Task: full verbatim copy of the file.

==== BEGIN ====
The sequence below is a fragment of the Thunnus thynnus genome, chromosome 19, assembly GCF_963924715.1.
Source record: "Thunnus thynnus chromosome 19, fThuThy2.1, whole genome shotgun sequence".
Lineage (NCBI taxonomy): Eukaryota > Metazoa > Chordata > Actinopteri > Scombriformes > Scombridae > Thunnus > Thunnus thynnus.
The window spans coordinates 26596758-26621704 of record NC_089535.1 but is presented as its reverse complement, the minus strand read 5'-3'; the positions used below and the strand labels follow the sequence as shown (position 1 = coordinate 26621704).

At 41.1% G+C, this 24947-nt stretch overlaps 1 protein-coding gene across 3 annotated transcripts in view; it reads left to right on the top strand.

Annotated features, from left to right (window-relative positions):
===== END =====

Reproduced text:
The sequence below is a fragment of the Thunnus thynnus genome, chromosome 19, assembly GCF_963924715.1.
Source record: "Thunnus thynnus chromosome 19, fThuThy2.1, whole genome shotgun sequence".
Lineage (NCBI taxonomy): Eukaryota > Metazoa > Chordata > Actinopteri > Scombriformes > Scombridae > Thunnus > Thunnus thynnus.
The window spans coordinates 26596758-26621704 of record NC_089535.1 but is presented as its reverse complement, the minus strand read 5'-3'; the positions used below and the strand labels follow the sequence as shown (position 1 = coordinate 26621704).

At 41.1% G+C, this 24947-nt stretch overlaps 1 protein-coding gene across 3 annotated transcripts in view; it reads left to right on the top strand.

Annotated features, from left to right (window-relative positions):